Even though Jesus warned us life wouldn’t always be easy (Jn. 16.33), life has been hard and it seems there’s no end in sight. It’s easy to forget he also told us He’d give us rest and cause our burdens to be light (Matt. 11.28-30).

 

Sometimes drifting kind of sneaks up on us. It’s OK to miss church just this once. I’ll read my Bible tomorrow. My co-workers will think I’m too religious if I pray over my lunch. It’s just one improper movie, night out with the girls, or racy novel.

 

So, how can we know our relationship with God isn’t what it should be?

 

7 Red Flags You’re Drifting

 

1. You no longer read your Bible regularly.

You no longer have a hunger for God’s Word. If you do read your Bible, it’s just one more thing on your to-do list. It’s not about spending time in His presence.

Oh, taste and see that the Lord is good; blessed is the man who trusts in Him! (Ps. 34.8).

Oh, how I love Your law!
It is my meditation all the day (Ps. 119.97).

 

2. You’re not praying.

I’ll pray tomorrow, in the car, or when I get a chance. But it doesn’t happen.

One day Jesus told his disciples a story to show that they should always pray and never give up (Lk. 18.1 NLT).

Pray without ceasing, in everything give thanks; for this is the will of God in Christ Jesus for you (1 Thess. 5.17-18).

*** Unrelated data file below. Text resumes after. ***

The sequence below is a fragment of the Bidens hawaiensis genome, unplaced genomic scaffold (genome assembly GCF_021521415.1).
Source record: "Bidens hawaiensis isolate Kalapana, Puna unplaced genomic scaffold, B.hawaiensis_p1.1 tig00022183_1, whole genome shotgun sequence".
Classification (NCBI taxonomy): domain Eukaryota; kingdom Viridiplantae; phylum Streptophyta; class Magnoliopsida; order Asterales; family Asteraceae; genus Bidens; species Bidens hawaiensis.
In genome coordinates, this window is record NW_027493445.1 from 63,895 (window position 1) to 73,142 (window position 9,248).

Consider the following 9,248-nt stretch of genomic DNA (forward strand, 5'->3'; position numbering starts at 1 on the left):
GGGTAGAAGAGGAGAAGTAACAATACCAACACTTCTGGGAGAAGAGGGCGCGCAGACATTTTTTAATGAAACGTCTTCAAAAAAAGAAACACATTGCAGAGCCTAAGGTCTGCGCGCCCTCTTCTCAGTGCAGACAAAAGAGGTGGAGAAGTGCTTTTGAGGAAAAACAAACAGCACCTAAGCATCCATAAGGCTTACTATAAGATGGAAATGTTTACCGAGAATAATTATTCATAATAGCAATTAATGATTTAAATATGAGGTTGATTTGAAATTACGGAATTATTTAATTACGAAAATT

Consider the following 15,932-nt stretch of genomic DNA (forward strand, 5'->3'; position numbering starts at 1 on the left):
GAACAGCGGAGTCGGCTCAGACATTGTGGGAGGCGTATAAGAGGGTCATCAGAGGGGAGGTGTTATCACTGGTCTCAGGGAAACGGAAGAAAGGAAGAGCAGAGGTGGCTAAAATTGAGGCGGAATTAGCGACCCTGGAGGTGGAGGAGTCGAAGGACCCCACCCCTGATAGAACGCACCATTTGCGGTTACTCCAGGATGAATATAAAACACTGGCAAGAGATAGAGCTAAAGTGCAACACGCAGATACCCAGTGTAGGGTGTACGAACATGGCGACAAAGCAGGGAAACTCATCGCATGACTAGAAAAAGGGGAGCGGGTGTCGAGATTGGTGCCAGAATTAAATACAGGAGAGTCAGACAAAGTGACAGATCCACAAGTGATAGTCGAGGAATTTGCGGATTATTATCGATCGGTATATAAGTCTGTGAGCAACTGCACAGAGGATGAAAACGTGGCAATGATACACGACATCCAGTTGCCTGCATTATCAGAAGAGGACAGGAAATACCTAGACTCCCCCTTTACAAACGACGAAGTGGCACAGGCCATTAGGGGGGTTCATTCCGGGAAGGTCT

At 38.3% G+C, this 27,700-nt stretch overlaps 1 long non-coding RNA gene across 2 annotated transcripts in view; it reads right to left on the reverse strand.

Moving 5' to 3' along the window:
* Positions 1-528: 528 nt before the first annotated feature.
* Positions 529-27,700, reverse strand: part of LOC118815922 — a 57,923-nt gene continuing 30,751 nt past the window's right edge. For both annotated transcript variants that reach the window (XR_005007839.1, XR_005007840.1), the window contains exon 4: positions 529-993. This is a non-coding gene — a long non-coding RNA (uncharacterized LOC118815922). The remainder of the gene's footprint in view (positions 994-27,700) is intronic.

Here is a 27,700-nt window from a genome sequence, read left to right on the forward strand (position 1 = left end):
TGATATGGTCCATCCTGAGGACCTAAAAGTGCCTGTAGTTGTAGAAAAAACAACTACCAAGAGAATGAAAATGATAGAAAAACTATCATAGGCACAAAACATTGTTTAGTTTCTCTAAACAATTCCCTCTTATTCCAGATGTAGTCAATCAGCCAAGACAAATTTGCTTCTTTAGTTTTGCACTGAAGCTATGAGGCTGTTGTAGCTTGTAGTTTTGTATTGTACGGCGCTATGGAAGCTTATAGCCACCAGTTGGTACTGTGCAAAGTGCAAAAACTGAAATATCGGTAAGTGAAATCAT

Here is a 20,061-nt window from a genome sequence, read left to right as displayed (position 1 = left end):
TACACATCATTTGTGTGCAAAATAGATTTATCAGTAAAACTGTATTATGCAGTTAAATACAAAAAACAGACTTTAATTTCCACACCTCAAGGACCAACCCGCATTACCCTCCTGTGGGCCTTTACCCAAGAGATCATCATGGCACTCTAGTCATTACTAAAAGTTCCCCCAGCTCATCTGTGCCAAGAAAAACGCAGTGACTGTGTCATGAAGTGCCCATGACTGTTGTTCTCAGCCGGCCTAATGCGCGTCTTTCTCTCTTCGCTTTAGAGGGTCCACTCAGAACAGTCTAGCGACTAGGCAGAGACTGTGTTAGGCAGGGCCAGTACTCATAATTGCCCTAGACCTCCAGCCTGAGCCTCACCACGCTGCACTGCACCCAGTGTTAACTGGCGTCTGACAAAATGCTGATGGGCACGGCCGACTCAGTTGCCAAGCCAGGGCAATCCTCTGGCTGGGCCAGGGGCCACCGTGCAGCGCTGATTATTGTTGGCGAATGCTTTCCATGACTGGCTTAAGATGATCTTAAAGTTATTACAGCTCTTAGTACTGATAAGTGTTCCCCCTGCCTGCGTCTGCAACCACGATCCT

3. You’re missing church. 

You look for any excuse. Or you go because it’s expected, but your heart’s not in it.

24 And let us consider one another in order to stir up love and good works, 25 not forsaking the assembling of ourselves together, as is the manner of some, but exhorting one another, and so much the more as you see the Day approaching (Heb. 10.24-25).

 

4. You don’t miss His people.

You’ve had it with other Christians. They’re all hypocrites and you’d rather be around unbelievers.

34 A new commandment I give to you, that you love one another; as I have loved you, that you also love one another. 35 By this all will know that you are My disciples, if you have love for one another” (Jn. 13.34-35).

 

5. You’re doing things you once thought you were done with.

Unwholesome words are slipping in. You go places you shouldn’t. You justify things God told you to leave alone.

22 that you put off, concerning your former conduct, the old man which grows corrupt according to the deceitful lusts, 23 and be renewed in the spirit of your mind, 24 and that you put on the new man which was created according to God, in true righteousness and holiness (Eph. 4.22-24).

 

6. The fruit of the Spirit is sadly lacking.

You lose your temper with the kids. You’re impatient with your husband. You’re unkind to those you consider inept or who mess up your plans. Self-control is out the window.

Consequently, you have no peace or joy. Frustration, anger and bitterness have replaced them.

 

7. You’re all about your rights.

You’re sick of being a doormat. You’re tired of putting what everyone else wants ahead of what you want.

Let nothing be done through selfish ambition or conceit, but in lowliness of mind let each esteem others better than himself. Let each of you look out not only for his own interests, but also for the interests of others (Phil. 2.3-4).

 

I’ve found myself here a time or two or three …

What should we do if we’ve drifted from God?   Continue reading

Handling Tests & Trials Biblically 2: Coming Forth as Gold + LINKUP